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Unauthorized ATM Withdrawals: What if you don't believe the customer?

by Mary Beth Guard, BOL Guru

Question: Recently we had a consumer call in to inquire about her account balance. Once provided her balance, she informed our employee that her ATM card had been stolen (yes, this was within the 2 business days). Subsequently she says that an unauthorized transaction in the amount of $500.00 was taken from her account. The facts are as follows:

  1. the transaction occurred in the same building in which she works,

  2. During the same time frame in which she works,

  3. She states that NO ONE knows her PIN#, and

  4. PIN# was not written on the card or kept in proximity to the stolen card. When we reviewed the Transfund report we found out that there were absolutely no invalid PIN attempts. The PIN# was entered and the funds were disbursed. This customer has never written anything more than a drawer check on this account; it is solely accessed by her ATM card. We have interviewed the consumer and we just don't have a high comfort level about her story.

We have provided the customer provisional credit as required, but in performing our investigation we found there is not an active camera at this ATM....we are sort of at wits end. I have read and re-read the reg as to any support the reg gives to financial institutions when we feel that the customer's story is not true. What types of options does the bank have? The best that I could come up with is that under Section 205.6 - Liability of Consumer for Unauthorized Transfers - 6(a) Conditions for Liability - 1. Means of identification. A financial institution may use various means for identifying the consumer to whom the access device is issued, including but not limited to: i. Electronic or mechanical confirmation (such as PIN). .... Does this mean since we discovered that there were no invalid PIN attempts and she says that noone else knows the number that the bank would be able to identify the customer as the one who withdrew the funds?

Answer: The purpose of the investigatory period under Regulation E is not to merely inconvenience the customer or delay his access to funds. It is to give you the necessary time to take a good hard look at the facts and determine whether you believe the claim is legitimate. If you believe the claim is legitimate, you follow the rule's timing requirements to correct the error or reverse the unauthorized transaction. If you do not believe the transaction is legitimate, however, you instead follow the timing requirements for notifying the customer of the outcome of your investigation and let them know you will not be taking further action.

The risk you run by denying the claim is the customer may sue to enforce her rights under the EFTA. If she does sue, she will present her side of the story and any supporting evidence she might have. Your bank will do the same. You must ask yourself how you think a court or jury would rule after hearing both sides. Would they believe the bank or the customer? If you believe your case is not sufficiently clear to allow you to achieve an easy victory, you may want to reconsider paying the claim.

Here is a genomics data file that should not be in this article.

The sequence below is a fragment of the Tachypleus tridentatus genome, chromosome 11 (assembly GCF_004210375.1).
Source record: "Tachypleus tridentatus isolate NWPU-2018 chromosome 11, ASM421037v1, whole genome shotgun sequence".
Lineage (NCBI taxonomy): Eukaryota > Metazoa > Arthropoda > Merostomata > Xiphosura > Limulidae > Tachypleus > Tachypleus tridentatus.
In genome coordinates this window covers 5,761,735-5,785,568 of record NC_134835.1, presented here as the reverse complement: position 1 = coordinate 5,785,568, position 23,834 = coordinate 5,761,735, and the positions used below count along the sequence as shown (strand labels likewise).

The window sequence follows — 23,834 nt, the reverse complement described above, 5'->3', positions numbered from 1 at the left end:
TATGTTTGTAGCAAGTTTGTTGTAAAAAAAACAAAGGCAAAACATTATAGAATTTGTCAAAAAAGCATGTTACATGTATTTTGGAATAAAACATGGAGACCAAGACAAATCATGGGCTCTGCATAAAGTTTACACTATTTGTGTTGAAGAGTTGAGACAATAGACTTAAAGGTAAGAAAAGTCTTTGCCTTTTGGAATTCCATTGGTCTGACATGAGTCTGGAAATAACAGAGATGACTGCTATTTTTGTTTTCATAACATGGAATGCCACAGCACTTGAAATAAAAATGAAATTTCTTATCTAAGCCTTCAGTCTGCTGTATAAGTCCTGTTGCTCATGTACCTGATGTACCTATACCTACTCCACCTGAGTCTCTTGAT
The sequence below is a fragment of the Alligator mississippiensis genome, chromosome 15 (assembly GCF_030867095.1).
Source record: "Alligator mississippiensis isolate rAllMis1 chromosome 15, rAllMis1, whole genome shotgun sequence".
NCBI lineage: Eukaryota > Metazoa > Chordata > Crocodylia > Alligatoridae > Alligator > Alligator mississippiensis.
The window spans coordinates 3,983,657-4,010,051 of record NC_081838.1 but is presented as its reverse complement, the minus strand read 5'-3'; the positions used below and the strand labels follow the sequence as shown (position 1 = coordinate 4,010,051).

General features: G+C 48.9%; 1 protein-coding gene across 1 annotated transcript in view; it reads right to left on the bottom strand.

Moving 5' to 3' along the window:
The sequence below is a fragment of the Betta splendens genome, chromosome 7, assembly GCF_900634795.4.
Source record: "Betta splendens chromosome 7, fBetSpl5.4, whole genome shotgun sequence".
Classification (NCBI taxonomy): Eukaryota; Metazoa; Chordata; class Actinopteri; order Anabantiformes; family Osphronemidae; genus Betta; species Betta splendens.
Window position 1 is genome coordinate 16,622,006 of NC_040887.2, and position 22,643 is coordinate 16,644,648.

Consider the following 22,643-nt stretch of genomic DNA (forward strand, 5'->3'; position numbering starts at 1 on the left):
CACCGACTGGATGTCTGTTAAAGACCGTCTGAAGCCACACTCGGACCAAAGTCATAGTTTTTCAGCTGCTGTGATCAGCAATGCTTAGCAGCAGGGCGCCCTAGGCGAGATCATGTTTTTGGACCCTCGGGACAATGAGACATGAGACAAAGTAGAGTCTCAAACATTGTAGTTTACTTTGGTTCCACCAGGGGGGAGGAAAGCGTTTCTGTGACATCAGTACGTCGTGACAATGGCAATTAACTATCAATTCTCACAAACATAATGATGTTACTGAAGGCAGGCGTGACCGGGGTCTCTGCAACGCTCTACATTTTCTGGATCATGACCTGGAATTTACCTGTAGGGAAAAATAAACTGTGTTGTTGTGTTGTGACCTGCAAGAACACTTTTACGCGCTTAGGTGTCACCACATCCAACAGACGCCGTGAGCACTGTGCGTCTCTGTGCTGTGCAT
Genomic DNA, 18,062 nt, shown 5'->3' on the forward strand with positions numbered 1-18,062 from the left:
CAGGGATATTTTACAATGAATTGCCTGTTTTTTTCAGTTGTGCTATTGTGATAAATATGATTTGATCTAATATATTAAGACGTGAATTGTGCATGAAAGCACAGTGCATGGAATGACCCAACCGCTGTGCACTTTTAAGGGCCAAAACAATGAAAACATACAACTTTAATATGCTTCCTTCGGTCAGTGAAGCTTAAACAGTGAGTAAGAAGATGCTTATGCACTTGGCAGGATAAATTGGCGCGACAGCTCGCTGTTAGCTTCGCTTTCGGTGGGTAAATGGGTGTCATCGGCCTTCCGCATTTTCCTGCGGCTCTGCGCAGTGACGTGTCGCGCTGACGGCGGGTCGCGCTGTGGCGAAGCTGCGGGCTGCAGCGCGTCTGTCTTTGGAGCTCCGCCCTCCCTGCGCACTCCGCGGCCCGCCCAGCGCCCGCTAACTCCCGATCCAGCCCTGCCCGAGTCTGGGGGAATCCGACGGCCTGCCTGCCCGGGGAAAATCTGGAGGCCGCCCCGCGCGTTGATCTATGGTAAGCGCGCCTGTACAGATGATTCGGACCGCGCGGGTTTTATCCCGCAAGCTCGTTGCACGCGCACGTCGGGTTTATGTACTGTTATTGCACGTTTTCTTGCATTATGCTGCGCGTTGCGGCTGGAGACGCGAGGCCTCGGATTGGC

The fact of the matter is, either:

  1. the customer is lying; or
  2. the customer is mistaken about the facts; or
  3. you have some insider card fraud.

Someone, somehow, had to have access to the card and knowledge of the PIN. If they didn't get it voluntarily from the customer, they either had to subvert the fraud prevention measures in effect for your card program, or they had to obtain it by deceit.

The last option (#3) is the least likely, particularly because the withdrawal was made in the building where your customer works. Nonetheless, you should do a thorough review of your internal controls to assess whether it could have been possible for someone to obtain a copy of your customer's card, as well as the PIN.

Did you get a chance to look at the customer's card? Was she correct in her assertion that the PIN was not written on it? Have any other cards been issued on this account? Has she ever given her card to anyone else to use? Have any other persons ever been with her when she used her card? Have the operators of that particular ATM been notified of any other fraud committed there?

Have you checked to see if this customer has any prior history of fraudulent activity?

205.6 helps you, but doesn't definitely answer the question of whether or not she made the transaction. It's possible that in the past she withdrew funds in the presence of one of her coworkers who shoulder-surfed and memorized the number and she waited until she had an opportunity to briefly steal and use the card.

Ask a few more questions. See if that helps. If it doesn't, decide how you think you would fare if this ended up in court.

The original version appeared in the March 2002 edition of the Oklahoma Bankers Association Compliance Informer.

First published on

First published on 03/01/2002

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